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I've read that when considering well distributed variables, median and mean tend to be similar, but can't figure out why mathematically this is the case.

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    $\begingroup$ What is a well-distributed variable? $\endgroup$
    – Dave
    Mar 20, 2022 at 23:36

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I'm not sure what a "well-distributed variable" is. Perhaps you could edit your question to provide a definition or a reference to what you were reading.

Many distributions that are commonly used for statistical modelling are symmetric and all symmetric distributions have the same mean and median (if the mean exists).

You can measure the extent to which a distribution is asymmetric by computing the non-parametric skew which uses the difference between the mean and median.

So a distribution where the mean and median are similar would have a low non-parametric skew. And a distribution where the mean and median are exactly the same would have a non-parametric skew of zero and be symmetric.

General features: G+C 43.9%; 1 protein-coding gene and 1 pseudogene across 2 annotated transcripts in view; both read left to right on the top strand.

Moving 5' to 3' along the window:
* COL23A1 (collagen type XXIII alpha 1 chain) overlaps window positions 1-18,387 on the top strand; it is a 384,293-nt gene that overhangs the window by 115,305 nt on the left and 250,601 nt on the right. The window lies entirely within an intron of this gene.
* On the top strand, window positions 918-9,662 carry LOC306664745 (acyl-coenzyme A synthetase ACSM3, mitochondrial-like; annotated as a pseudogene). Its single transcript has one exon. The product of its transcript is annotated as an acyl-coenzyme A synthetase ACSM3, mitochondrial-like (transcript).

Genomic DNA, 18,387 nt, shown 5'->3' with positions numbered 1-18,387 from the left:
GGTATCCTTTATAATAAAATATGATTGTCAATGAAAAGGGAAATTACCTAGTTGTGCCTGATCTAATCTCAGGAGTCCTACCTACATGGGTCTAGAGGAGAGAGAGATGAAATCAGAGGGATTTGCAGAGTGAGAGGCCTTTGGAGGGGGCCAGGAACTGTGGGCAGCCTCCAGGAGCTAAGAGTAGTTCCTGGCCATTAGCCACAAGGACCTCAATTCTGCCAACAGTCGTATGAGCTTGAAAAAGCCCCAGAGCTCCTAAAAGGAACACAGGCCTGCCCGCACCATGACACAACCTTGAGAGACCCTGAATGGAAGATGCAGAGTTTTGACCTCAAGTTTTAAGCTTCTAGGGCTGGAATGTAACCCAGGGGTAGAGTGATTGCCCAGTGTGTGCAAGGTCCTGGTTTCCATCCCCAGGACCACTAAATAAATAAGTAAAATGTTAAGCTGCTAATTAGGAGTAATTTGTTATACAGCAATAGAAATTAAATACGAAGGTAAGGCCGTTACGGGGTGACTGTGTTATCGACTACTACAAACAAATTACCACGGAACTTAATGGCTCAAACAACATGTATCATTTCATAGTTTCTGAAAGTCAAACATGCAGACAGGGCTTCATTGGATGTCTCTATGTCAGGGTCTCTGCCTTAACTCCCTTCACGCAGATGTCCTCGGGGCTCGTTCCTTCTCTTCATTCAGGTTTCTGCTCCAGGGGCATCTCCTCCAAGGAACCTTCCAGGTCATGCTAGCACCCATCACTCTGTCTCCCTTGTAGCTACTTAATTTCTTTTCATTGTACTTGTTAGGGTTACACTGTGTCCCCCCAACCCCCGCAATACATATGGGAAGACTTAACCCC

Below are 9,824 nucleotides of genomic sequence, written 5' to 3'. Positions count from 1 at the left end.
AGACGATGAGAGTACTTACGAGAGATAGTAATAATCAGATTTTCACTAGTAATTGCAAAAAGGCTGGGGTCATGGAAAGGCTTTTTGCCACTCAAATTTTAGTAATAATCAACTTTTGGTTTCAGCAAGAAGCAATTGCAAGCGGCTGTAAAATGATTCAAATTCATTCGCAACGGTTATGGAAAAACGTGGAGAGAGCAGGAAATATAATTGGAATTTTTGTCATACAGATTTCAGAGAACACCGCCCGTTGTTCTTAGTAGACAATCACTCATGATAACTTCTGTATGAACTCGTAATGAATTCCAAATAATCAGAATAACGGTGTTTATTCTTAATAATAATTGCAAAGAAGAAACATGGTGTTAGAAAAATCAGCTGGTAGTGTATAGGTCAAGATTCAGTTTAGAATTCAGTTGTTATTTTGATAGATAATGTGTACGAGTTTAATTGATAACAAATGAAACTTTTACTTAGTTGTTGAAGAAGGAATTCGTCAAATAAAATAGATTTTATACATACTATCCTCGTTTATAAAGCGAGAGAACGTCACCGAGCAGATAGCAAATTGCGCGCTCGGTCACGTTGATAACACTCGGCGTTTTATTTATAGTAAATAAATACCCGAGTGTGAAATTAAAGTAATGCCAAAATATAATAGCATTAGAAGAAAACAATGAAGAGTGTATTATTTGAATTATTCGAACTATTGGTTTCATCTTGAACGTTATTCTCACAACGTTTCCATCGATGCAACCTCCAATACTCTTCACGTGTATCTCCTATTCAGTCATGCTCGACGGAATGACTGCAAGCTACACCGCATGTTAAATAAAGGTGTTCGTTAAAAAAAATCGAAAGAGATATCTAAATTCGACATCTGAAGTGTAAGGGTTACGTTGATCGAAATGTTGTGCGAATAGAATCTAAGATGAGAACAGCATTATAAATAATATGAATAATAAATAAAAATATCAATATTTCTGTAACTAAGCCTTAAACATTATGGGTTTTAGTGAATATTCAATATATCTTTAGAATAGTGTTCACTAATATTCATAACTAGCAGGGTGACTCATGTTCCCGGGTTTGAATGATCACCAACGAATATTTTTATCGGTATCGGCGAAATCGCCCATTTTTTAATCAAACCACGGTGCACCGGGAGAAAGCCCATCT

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For a lognormal distribution this is definitely not the case!

Many real world processes have normal distributions, for which mean, median, and mode are all equal. This is due to the central limit theorem. However, there are also lots of real world processes that are thoroughly non-normal.

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    $\begingroup$ You appear to have a common misconception about the central limit theorem. $\endgroup$
    – Dave
    Mar 21, 2022 at 17:03
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When you consider a well distributed dataset that means when you have a normally distributed dataset. If your dataset is normally distributed it must be symmetrical. In symmetrical datasets the mean, median and mode is equal. However, the mean is more reliable if the data is symmetric because it includes all the value of the dataset for its calculation and if there is any change in the dataset it will affect the mean the most as compared to median or mode. Mathematically-A symmetrical dataset looks like this {1,2,4,5,6,8,9} The mean, median and mode for this dataset will be 5.

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  • $\begingroup$ You could format your question so that it is easier to read (code format, paragraphs) $\endgroup$
    – hH1sG0n3
    Oct 12, 2022 at 7:25

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